AI for Intelligent FP&A – Reporting in an xP&A World

Financial Planning and Analysis (FP&A) transformation in a data-driven world is well underway. Today’s best planning solutions, however, are more accurately described by Gartner’s [1] new terminology “eXtended Planning & Analysis (xP&A).” According to Gartner, XP&A is the evolution of planning, combining financial and operational planning on a single composable platform. With xP&A, business planning, and forecasting are not only streamlined and integrated across every part of the organization but also supercharged with artificial intelligence (AI) (see Figure 1).

Why does this matter?

The Office of Finance is the central hub of the enterprise, and with xP&A comes both an expansion in responsibility and an increase in demand for reporting, analysis, and insights. As the consumer, line of business managers want the reports to be progressively more forward-looking and, in some cases, predictive in nature.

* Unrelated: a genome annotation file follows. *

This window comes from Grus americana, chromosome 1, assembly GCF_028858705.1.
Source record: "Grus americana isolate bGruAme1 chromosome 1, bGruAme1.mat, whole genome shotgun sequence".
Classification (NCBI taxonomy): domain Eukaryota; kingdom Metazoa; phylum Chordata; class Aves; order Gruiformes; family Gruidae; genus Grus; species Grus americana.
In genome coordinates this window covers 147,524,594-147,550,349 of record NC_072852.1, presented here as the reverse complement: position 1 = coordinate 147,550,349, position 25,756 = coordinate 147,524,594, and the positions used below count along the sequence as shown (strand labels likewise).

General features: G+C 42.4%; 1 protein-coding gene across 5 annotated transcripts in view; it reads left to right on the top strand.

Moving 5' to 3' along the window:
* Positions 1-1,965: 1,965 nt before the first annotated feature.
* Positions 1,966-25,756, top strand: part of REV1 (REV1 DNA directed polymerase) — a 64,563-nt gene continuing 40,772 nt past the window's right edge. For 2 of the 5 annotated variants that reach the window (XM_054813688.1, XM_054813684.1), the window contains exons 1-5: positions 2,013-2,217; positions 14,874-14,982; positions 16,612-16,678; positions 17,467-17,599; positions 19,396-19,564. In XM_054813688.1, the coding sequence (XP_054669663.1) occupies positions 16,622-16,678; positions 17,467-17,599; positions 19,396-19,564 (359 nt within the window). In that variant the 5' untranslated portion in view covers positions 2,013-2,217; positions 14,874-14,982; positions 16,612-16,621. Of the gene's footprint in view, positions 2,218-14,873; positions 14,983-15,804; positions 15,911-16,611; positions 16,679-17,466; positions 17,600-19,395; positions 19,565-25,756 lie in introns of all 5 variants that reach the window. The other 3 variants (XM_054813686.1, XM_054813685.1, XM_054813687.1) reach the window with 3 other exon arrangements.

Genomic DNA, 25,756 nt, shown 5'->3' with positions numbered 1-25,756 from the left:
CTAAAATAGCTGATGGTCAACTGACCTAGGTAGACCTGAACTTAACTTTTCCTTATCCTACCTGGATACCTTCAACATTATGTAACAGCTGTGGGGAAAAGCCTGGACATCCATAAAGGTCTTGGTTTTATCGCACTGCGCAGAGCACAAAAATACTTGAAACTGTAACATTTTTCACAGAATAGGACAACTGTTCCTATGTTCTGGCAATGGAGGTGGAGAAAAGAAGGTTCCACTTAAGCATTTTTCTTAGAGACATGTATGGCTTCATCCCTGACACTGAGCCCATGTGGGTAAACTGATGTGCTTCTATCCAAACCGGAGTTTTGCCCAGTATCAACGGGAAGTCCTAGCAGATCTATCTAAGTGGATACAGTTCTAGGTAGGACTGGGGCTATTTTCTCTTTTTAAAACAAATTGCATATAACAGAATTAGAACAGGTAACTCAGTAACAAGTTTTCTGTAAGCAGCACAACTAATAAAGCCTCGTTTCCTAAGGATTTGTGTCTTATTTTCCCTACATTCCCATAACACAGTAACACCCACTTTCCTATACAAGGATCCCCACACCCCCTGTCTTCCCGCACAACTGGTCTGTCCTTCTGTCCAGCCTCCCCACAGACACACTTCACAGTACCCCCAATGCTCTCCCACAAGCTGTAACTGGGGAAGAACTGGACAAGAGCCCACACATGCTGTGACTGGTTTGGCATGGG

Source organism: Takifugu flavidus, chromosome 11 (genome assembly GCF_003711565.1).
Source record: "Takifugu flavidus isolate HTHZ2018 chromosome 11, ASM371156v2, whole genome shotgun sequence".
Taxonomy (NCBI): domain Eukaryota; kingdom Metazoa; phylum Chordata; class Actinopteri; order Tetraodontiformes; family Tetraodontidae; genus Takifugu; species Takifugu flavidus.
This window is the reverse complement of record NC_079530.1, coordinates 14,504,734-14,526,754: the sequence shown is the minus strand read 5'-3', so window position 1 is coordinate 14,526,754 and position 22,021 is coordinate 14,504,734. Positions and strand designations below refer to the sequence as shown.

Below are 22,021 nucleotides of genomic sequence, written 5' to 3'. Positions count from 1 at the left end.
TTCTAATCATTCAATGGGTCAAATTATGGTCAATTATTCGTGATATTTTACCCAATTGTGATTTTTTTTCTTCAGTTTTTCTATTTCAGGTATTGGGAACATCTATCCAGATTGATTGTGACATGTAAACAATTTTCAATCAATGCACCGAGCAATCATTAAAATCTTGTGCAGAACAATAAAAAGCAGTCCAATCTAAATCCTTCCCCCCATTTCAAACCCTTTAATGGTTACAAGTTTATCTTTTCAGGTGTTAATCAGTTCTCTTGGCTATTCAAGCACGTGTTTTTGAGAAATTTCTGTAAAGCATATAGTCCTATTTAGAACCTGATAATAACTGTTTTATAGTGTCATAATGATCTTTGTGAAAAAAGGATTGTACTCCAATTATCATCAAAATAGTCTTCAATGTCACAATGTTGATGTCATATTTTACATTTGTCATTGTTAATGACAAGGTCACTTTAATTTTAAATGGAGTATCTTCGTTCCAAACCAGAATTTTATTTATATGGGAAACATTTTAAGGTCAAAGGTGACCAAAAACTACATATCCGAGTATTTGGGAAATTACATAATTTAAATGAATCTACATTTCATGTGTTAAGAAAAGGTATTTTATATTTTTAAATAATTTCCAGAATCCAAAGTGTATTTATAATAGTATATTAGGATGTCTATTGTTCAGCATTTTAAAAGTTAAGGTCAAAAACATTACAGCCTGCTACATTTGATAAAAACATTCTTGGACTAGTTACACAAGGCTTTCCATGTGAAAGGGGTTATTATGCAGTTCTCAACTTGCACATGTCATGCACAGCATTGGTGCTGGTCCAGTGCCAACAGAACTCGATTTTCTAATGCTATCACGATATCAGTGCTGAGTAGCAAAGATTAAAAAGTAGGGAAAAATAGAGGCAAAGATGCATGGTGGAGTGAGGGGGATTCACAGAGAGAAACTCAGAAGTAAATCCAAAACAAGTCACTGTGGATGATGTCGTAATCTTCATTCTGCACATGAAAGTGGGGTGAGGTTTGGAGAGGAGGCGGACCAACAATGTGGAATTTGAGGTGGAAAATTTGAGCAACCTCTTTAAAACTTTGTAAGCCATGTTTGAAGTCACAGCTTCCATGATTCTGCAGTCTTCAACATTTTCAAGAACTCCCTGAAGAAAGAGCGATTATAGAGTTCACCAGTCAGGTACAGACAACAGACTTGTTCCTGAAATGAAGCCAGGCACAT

In response to the constant pressure to provide the golden source of reporting, Finance has begun to enable AI enhancements that assist with forecasting and operational analytics to increase collaboration across the organization and drive more effective decision-making. The result is accurate, fast, and forward-looking enterprise reporting that helps accelerate the xP&A journey.

eXtended Planning
Figure 1: eXtended Planning & Analysis (xP&A)

Artificial Intelligence Defined